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Let's think about soil, water
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Editor, The Coastal Soil and Water Conservation District encourage you to think about your personal responsibility to be a good steward of natural resources during the week of April 25-May 2.
In 1955, the National Association of Conservation Districts began a national program to encourage Americans to focus on stewardship. It is one of the world’s largest conservation-­related observances.
Soil is a dirty topic, but everyone needs to learn more about it. Each community has a variety of soil types. Just like your family members, each soil has a different personality and name. Liberty County, for instance, has soils with names such as blanton, bohicket, capers, chipley, echaw, ellabelle, foxworth, riceboro and many more. These differences in soil are very important when deciding what you would like to do with the land.
Soil maps and related soil data can provide information for a variety of land users including homeowners, gardeners, farmers, developers, home builders, engineers, community planners and others. To learn more about soils in Liberty County visit for a Web Soil Survey that can assist landowners when making important decisions about their property.
About 85 percent of the total land area in Liberty County is forest land and less than.5 percent is farmland. The rest is mainly marshland, urban land, beaches and water. Wildlife habitat is abundant throughout the county. The large acreage of forest land and the availability of water attract many kinds of wildlife.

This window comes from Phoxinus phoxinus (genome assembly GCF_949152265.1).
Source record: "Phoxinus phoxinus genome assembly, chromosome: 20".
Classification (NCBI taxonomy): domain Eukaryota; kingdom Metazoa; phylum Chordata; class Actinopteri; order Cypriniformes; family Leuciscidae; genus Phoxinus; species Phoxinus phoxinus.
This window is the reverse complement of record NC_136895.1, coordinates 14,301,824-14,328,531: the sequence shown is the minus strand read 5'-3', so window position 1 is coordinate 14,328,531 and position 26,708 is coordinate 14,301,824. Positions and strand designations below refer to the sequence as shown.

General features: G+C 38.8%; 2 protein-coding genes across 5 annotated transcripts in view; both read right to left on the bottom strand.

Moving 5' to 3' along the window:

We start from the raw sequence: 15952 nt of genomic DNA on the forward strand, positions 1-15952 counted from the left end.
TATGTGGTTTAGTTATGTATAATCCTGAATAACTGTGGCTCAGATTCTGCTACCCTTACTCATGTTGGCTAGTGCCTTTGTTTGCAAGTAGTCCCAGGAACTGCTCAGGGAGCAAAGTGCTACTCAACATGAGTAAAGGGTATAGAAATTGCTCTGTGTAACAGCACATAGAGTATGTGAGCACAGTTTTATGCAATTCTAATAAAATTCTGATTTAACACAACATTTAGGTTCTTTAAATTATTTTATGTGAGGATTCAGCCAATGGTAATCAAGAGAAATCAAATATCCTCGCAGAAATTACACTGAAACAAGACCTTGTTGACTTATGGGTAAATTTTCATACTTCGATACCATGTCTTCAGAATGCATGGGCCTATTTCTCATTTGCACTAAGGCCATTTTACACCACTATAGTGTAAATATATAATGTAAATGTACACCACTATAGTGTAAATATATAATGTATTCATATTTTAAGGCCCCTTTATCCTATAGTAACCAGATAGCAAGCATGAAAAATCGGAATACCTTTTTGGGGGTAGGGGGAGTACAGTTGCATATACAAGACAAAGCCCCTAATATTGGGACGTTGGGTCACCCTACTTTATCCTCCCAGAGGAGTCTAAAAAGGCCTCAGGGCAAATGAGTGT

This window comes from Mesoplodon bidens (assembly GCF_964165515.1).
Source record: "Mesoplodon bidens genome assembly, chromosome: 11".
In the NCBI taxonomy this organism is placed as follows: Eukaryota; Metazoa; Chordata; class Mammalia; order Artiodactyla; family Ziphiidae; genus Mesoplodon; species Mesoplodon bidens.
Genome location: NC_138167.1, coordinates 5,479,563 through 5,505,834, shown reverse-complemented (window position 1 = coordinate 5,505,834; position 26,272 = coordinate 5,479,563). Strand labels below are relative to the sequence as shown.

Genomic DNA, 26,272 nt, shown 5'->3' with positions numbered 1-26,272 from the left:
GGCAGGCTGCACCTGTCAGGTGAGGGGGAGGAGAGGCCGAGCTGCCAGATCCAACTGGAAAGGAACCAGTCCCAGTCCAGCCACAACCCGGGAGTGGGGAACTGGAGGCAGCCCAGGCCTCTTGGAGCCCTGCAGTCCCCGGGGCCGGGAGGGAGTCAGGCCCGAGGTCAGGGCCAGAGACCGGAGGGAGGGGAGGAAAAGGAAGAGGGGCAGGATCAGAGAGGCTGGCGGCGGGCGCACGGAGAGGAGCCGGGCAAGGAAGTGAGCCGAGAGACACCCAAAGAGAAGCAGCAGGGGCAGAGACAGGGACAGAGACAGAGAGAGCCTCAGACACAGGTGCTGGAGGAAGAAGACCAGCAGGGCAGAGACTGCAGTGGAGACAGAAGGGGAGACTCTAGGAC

Soil supports forests, wetlands, grasslands, tundra and aquatic ecosystems. Soil makes up the outer layer of the earth’s surface, it nourishes the plants we eat, the animals we use for food and the thriving underground kingdom of bacteria, fungi, protozoa, earthworms and other microbes that are critical to the planet’s food web. Soil directly and indirectly affects agricultural production, water quality and climate.
Thanks to the earth’s soils, most of the rainfall hitting the planet is trapped and absorbed, watering plants and replenishing aquifers, rivers, lakes and streams.
The Coastal Conservation District encourages you to think about your personal responsibility to be a good steward of natural resources during its annual Stewardship Week celebration. If you have any questions regarding the activities of the CSWCD you can contact M.L. Coffer or Jerry Holcomb, the Liberty County Soil and Water Conservation District supervisors.
Help us celebrate Soil Stewardship Week from April 25-May 2.

— Jerry Holcomb

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